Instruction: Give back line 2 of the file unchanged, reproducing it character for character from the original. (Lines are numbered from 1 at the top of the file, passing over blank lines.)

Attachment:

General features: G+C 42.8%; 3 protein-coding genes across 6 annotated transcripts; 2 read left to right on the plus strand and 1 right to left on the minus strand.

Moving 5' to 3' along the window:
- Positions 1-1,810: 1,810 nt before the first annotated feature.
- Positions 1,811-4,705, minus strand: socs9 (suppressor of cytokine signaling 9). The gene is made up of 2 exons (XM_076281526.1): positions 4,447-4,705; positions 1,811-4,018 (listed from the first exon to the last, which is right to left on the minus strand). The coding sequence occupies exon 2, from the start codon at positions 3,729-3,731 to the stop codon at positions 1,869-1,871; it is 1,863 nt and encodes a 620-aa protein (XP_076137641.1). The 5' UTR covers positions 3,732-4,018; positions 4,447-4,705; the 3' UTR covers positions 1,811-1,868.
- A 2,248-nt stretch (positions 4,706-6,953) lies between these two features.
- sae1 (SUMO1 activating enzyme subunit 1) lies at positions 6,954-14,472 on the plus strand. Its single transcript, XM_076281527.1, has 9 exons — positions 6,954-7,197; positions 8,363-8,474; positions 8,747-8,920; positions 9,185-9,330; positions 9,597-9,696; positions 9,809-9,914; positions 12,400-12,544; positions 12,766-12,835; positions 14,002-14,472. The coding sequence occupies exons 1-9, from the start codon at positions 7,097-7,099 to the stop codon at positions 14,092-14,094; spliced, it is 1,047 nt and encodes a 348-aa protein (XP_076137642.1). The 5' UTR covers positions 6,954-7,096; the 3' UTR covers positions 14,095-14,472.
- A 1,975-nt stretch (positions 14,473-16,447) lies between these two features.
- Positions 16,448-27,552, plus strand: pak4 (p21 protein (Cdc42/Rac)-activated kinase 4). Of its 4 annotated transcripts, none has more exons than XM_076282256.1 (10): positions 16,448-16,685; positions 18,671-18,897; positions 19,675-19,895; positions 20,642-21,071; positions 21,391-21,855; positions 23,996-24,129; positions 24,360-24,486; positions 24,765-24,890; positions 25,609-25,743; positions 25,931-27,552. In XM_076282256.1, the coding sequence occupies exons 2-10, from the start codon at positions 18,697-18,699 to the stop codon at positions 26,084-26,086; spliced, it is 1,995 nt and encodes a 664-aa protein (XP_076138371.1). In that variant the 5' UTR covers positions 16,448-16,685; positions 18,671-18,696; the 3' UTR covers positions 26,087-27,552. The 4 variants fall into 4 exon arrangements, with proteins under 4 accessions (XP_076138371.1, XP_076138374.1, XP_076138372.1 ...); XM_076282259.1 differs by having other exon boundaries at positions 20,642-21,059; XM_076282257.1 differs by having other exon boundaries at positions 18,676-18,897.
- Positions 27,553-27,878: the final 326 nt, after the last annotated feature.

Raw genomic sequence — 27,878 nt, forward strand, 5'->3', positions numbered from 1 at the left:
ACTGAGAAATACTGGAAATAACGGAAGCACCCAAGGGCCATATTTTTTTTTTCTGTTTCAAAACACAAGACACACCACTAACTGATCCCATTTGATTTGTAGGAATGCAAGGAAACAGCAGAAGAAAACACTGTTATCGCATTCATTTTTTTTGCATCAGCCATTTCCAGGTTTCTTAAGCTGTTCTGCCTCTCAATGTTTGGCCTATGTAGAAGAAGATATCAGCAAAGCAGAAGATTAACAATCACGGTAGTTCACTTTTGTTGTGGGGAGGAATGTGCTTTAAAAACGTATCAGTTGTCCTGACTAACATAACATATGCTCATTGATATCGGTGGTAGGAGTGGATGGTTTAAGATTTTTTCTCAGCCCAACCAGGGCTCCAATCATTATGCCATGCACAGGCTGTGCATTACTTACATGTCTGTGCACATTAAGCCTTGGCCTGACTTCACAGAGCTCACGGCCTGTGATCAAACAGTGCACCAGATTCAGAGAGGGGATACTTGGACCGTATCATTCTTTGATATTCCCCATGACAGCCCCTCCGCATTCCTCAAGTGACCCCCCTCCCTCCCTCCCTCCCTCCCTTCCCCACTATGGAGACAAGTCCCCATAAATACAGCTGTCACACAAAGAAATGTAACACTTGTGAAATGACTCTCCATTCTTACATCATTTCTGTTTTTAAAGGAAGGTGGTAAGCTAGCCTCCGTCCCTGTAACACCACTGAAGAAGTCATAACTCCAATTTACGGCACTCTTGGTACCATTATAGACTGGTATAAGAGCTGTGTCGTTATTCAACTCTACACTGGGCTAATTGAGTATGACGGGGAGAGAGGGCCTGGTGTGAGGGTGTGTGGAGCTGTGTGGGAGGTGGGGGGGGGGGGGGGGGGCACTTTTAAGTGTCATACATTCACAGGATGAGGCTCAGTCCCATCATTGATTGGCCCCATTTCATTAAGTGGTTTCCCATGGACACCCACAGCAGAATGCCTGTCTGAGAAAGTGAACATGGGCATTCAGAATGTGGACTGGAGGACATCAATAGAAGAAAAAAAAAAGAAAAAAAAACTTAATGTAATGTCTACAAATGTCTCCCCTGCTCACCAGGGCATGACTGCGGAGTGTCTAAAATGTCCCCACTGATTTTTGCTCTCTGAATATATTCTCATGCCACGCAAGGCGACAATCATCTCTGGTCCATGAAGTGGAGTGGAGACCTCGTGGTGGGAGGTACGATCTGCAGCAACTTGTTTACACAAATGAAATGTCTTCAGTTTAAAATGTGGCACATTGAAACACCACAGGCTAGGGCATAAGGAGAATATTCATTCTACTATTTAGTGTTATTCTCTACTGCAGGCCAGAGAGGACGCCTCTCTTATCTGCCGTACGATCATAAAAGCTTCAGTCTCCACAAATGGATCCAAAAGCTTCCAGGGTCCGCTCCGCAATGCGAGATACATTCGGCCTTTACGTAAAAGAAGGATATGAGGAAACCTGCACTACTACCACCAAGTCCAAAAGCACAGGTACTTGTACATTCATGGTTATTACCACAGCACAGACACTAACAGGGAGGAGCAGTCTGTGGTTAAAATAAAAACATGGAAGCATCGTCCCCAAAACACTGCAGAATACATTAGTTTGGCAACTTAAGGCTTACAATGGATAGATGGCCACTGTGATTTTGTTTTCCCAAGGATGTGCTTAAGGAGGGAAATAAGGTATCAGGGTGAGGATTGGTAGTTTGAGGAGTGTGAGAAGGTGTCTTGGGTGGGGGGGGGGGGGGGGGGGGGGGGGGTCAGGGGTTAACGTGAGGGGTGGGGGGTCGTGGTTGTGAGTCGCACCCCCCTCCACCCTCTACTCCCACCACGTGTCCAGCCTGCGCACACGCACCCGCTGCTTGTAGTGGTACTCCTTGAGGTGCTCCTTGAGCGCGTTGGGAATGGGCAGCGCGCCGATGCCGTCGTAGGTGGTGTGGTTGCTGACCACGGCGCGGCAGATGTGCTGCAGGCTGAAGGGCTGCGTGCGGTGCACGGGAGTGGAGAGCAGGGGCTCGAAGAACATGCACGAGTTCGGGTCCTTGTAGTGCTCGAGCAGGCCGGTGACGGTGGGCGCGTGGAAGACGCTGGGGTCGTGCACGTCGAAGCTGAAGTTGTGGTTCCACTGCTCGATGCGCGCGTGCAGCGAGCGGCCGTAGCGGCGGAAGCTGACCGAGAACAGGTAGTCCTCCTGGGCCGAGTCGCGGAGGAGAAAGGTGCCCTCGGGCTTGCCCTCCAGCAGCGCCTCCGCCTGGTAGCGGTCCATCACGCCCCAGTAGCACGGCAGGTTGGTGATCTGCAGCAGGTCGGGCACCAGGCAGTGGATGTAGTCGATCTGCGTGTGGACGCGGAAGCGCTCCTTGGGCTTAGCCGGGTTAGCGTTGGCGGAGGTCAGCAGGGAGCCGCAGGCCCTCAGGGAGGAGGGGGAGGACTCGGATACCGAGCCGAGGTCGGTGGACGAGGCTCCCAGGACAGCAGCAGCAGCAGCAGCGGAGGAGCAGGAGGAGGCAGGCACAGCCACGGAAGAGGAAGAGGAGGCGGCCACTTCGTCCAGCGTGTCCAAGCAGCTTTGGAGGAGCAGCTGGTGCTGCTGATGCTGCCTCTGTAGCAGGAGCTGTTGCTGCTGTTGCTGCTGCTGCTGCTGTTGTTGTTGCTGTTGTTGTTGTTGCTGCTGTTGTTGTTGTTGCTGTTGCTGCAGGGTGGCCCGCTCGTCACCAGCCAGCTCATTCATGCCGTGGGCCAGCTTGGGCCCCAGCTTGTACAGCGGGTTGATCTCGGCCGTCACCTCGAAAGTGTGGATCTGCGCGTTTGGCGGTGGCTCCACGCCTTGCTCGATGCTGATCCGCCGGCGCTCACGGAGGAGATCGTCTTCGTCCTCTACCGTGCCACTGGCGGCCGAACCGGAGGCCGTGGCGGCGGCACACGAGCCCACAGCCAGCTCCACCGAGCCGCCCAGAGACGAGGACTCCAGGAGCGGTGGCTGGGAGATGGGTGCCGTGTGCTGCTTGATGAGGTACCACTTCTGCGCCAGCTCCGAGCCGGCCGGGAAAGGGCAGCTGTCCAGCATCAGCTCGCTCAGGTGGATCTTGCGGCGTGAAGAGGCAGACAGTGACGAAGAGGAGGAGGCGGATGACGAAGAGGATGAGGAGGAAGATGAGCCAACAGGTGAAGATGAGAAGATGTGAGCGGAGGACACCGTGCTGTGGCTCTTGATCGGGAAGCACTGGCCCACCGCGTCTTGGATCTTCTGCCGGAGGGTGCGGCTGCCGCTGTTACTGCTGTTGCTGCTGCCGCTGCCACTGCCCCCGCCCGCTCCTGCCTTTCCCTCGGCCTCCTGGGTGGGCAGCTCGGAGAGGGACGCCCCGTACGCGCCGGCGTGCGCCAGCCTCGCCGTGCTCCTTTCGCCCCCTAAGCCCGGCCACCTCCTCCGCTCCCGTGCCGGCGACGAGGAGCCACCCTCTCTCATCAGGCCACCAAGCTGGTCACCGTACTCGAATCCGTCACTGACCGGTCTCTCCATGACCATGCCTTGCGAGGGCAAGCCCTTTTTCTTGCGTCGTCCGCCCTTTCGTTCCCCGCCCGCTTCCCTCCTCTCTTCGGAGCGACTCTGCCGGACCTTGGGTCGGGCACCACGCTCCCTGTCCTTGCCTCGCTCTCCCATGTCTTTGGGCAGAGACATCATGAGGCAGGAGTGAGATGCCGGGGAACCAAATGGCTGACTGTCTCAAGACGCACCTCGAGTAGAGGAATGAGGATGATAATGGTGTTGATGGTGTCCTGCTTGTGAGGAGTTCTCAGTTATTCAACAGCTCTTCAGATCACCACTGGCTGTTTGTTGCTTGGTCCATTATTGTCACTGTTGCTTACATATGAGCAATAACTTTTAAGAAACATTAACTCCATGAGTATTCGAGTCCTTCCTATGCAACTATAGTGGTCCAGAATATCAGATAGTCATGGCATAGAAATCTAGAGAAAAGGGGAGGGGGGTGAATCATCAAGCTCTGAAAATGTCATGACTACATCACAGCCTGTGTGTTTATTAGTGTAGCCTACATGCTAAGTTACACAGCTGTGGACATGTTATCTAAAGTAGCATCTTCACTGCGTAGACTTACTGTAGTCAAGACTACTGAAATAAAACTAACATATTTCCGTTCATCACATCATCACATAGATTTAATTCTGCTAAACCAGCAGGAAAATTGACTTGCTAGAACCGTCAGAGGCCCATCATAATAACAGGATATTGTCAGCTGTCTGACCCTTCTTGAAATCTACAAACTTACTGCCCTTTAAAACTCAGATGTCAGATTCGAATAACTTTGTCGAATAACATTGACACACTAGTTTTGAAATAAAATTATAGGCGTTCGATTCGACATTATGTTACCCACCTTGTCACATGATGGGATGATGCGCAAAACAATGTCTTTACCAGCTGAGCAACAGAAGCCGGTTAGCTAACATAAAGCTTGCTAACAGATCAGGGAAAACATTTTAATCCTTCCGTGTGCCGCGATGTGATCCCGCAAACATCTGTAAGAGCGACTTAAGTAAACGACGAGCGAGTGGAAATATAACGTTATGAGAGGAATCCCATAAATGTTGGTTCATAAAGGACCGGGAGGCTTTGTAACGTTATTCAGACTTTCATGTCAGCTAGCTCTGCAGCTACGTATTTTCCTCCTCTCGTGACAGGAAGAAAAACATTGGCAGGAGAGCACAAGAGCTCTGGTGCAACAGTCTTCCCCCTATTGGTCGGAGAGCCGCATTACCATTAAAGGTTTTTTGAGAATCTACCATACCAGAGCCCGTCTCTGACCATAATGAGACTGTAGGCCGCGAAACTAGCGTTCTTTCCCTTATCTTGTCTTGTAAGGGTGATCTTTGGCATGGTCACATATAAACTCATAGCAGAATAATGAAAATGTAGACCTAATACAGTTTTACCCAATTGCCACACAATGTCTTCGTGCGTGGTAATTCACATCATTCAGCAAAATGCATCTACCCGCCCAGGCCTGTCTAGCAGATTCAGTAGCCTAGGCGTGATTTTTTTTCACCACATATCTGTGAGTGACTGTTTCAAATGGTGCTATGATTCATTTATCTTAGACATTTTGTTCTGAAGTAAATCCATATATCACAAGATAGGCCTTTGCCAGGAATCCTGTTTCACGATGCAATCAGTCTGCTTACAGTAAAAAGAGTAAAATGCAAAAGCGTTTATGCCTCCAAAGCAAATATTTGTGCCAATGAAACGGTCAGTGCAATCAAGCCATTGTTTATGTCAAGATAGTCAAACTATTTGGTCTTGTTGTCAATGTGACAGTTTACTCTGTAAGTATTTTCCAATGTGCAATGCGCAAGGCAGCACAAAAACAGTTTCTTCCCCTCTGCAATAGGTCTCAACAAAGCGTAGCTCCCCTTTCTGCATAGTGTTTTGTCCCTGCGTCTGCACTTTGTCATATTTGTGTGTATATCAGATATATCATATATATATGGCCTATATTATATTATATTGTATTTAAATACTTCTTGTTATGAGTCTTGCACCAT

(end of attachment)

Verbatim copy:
Moving 5' to 3' along the window: